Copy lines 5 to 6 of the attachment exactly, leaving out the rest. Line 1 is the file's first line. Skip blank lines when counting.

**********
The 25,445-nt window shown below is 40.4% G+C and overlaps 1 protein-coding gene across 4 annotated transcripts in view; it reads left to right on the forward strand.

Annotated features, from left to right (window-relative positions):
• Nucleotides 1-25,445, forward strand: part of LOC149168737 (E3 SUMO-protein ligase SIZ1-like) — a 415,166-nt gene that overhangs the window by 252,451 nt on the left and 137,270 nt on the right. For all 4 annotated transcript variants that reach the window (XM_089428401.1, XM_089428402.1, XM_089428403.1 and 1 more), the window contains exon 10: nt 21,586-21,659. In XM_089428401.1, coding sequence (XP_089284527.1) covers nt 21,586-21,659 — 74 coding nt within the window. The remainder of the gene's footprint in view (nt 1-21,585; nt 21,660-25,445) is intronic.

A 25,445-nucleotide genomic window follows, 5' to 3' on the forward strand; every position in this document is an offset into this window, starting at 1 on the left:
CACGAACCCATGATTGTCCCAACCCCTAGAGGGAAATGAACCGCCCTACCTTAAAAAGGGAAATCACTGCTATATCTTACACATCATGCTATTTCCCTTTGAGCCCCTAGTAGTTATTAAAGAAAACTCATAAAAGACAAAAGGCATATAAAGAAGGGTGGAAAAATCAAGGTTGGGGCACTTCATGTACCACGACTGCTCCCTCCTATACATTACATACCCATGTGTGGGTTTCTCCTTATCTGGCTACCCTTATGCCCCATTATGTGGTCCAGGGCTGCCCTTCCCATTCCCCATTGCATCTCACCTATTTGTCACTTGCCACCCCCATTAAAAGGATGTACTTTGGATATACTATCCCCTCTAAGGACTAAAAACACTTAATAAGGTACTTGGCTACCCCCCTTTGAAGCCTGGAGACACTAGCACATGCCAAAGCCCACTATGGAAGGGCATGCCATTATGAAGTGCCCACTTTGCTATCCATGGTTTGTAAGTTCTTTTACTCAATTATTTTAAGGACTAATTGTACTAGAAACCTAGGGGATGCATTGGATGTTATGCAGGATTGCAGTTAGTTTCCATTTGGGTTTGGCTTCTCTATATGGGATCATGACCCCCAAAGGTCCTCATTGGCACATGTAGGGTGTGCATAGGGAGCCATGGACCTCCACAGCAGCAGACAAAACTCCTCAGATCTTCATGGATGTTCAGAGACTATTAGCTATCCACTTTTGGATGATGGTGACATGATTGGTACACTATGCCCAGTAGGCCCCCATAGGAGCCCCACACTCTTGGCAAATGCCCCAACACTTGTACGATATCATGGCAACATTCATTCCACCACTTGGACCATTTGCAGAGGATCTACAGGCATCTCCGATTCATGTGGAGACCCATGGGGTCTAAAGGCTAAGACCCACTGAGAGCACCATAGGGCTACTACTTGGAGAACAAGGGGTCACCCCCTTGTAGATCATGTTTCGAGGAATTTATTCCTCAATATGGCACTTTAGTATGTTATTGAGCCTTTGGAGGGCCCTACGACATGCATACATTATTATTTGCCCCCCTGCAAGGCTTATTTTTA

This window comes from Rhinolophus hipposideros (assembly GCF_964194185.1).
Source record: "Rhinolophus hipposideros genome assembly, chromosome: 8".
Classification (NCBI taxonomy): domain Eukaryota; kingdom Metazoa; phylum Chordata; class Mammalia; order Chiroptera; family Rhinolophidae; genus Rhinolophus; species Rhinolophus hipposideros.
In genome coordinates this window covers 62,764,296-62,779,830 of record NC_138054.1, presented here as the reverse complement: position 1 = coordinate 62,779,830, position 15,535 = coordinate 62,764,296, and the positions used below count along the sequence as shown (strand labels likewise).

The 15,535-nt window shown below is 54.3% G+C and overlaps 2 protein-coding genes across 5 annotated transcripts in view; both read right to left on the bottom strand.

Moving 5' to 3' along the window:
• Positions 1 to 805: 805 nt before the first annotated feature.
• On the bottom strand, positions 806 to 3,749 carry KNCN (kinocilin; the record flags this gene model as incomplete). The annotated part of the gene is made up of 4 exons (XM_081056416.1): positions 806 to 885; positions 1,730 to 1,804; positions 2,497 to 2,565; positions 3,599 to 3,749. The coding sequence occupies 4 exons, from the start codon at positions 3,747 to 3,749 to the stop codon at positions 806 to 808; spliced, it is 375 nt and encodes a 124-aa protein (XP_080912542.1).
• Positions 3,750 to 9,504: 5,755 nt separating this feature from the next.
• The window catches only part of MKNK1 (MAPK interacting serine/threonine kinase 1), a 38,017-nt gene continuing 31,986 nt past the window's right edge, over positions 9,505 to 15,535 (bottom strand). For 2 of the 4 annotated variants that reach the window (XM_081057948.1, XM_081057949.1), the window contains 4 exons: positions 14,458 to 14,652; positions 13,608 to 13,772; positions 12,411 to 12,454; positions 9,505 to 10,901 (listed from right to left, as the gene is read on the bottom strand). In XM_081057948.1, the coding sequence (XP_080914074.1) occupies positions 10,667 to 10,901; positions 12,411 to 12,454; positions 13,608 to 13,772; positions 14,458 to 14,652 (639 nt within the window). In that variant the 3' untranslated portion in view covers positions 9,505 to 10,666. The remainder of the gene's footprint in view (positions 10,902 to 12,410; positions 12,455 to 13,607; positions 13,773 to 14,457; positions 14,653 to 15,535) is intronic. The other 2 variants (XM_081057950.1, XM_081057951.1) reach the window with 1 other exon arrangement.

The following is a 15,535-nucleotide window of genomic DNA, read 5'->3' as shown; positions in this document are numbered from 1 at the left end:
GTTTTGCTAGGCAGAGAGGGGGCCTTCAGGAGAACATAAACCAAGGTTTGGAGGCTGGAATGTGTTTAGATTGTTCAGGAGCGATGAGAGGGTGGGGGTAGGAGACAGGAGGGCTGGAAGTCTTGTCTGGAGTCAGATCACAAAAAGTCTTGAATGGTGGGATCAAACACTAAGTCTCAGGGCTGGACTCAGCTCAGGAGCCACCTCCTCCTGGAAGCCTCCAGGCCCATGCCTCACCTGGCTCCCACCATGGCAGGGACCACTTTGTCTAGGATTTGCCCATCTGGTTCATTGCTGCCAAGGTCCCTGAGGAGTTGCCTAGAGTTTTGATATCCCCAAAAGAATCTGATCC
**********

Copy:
CACGAACCCATGATTGTCCCAACCCCTAGAGGGAAATGAACCGCCCTACCTTAAAAAGGGAAATCACTGCTATATCTTACACATCATGCTATTTCCCTTTGAGCCCCTAGTAGTTATTAAAGAAAACTCATAAAAGACAAAAGGCATATAAAGAAGGGTGGAAAAATCAAGGTTGGGGCACTTCATGTACCACGACTGCTCCCTCCTATACATTACATACCCATGTGTGGGTTTCTCCTTATCTGGCTACCCTTATGCCCCATTATGTGGTCCAGGGCTGCCCTTCCCATTCCCCATTGCATCTCACCTATTTGTCACTTGCCACCCCCATTAAAAGGATGTACTTTGGATATACTATCCCCTCTAAGGACTAAAAACACTTAATAAGGTACTTGGCTACCCCCCTTTGAAGCCTGGAGACACTAGCACATGCCAAAGCCCACTATGGAAGGGCATGCCATTATGAAGTGCCCACTTTGCTATCCATGGTTTGTAAGTTCTTTTACTCAATTATTTTAAGGACTAATTGTACTAGAAACCTAGGGGATGCATTGGATGTTATGCAGGATTGCAGTTAGTTTCCATTTGGGTTTGGCTTCTCTATATGGGATCATGACCCCCAAAGGTCCTCATTGGCACATGTAGGGTGTGCATAGGGAGCCATGGACCTCCACAGCAGCAGACAAAACTCCTCAGATCTTCATGGATGTTCAGAGACTATTAGCTATCCACTTTTGGATGATGGTGACATGATTGGTACACTATGCCCAGTAGGCCCCCATAGGAGCCCCACACTCTTGGCAAATGCCCCAACACTTGTACGATATCATGGCAACATTCATTCCACCACTTGGACCATTTGCAGAGGATCTACAGGCATCTCCGATTCATGTGGAGACCCATGGGGTCTAAAGGCTAAGACCCACTGAGAGCACCATAGGGCTACTACTTGGAGAACAAGGGGTCACCCCCTTGTAGATCATGTTTCGAGGAATTTATTCCTCAATATGGCACTTTAGTATGTTATTGAGCCTTTGGAGGGCCCTACGACATGCATACATTATTATTTGCCCCCCTGCAAGGCTTATTTTTA

This window comes from Rhinolophus hipposideros (assembly GCF_964194185.1).